The two interconnector upgrades – VNI and QNI - improve the unserved energy in all three regions as depicted in Fig 3. Transmission network service providers, governments and the AER is seeking to implement these in a timely manner prior to Liddell’s closure.

Fig 3 – Impact of ISP Group 1 Transmission projects on USE, Central scenario[7]

In its longer-term outlook, AEMO has included committed large scale generation projects such as Snowy 2.0 being fully operational by March 2025. However, the underlying transmission projects to get the increased generation to the load centres – Sydney and Melbourne - will only be considered in the next ISP released mid-2020.

Efficient transmission upgrades are a key part of the least regrets integrated system plan to get the additional generation capacity to load centres. Without transmission, there is no highway for the delivery. Governments need to work together to ensure that projects like Snowy 2.0 and Battery of the Nation are able to provide dispatchable energy on demand to the major load centres in the NEM. Investment signals need to be right for the strategic transmission investment required to ensure these major greenfields projects proceed.

So what is happening in Victoria?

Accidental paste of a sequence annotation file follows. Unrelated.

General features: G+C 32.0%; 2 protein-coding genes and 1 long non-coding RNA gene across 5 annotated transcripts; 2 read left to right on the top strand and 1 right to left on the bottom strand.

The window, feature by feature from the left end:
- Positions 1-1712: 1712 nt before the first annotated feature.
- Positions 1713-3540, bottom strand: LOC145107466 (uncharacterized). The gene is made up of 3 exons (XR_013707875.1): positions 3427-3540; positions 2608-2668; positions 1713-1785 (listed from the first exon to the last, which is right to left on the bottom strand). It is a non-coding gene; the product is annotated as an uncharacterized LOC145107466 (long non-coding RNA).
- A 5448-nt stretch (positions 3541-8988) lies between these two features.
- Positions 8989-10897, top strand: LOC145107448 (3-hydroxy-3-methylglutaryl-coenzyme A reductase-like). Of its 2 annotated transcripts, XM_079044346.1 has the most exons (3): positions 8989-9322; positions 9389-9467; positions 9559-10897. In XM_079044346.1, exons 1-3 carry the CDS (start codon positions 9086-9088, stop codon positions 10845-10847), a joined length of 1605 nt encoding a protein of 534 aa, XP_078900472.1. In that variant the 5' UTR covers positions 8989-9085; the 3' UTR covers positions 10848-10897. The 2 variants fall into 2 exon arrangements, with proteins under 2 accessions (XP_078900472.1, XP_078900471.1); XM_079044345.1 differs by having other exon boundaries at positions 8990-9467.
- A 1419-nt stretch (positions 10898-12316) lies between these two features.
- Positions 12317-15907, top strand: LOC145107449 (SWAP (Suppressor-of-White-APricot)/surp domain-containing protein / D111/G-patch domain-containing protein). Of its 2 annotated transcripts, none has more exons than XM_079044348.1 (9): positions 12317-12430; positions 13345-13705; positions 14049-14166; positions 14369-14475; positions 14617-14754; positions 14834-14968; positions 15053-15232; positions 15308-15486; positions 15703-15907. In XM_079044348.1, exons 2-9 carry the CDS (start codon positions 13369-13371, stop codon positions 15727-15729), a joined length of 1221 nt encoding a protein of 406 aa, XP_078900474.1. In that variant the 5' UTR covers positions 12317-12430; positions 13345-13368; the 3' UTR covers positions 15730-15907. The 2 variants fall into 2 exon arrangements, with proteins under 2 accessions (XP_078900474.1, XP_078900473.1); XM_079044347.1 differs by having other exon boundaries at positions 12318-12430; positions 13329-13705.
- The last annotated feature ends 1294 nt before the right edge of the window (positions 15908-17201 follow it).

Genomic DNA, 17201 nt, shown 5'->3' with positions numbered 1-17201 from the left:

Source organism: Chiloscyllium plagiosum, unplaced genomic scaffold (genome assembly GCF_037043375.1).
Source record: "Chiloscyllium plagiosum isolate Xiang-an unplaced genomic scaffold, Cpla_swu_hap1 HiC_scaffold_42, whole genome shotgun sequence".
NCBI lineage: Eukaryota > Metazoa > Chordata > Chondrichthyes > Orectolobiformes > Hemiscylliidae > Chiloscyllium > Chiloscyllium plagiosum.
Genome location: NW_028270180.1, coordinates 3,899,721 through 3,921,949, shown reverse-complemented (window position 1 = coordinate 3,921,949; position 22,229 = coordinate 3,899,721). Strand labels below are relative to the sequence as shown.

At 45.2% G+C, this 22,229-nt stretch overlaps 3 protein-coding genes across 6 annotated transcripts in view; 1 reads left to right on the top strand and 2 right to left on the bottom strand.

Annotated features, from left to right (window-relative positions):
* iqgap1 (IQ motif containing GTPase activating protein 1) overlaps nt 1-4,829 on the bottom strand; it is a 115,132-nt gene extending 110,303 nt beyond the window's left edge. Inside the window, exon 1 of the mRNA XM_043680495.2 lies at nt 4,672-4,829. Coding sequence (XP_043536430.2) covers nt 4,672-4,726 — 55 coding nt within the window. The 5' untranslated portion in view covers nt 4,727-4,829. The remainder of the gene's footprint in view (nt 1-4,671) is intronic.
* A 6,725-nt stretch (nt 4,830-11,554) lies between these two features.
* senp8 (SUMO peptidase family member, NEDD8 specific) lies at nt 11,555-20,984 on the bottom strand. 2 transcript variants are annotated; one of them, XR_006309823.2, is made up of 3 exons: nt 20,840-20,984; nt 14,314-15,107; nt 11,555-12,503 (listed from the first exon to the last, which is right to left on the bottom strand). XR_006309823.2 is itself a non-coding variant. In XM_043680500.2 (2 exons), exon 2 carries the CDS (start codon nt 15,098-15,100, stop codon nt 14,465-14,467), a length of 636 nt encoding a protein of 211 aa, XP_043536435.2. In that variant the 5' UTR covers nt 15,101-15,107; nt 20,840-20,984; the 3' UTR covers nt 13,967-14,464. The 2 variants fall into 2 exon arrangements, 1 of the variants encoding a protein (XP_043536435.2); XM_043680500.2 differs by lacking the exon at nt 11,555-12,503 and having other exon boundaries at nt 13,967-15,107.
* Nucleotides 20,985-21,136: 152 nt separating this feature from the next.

There are two major generator units currently unavailable in Victoria – Mortlake Unit 2 (259MW) and Loy Yang A Unit 2 (500MW) which provide over 750MW of capacity. Both generators are actively seeking to complete their equipment repair works to bring the units back online in mid-December 2019.

The AEMO modelling for the 0.026 per cent unserved energy in Victoria is based on operational experience and the potential for a delay in the return to service. Following the prolonged outages, the modelling has assumed a 30 per cent probability that Loy Yang A Unit 2 remains out of service until 1 March 2020 and a 60 per cent probability that Mortlake remains out of service until 1 March 2020 also.

Early this week the merchant Basslink, the only cable joining Tasmania to the NEM, announced that it has a cable failure and would not be back online until mid-October. The ESOO modelling counted on this cable being available for summer, so supply and demand is looking pretty tight.

Not meeting the reliability standard does not mean there will be blackouts, but it does mean there’s a greater chance of them occurring. AEMO is already actively seeking the maximum permissible energy using the Reliability and Emergency Reserve Trader (RERT) mechanism to ensure Victoria meets its reliability standard this summer. This is the first time that RERT capability has been actively sought for all jurisdictions in the NEM.

Over the longer term, investment in new transmission is needed to alleviate the situation and some energy and climate policy stability would help!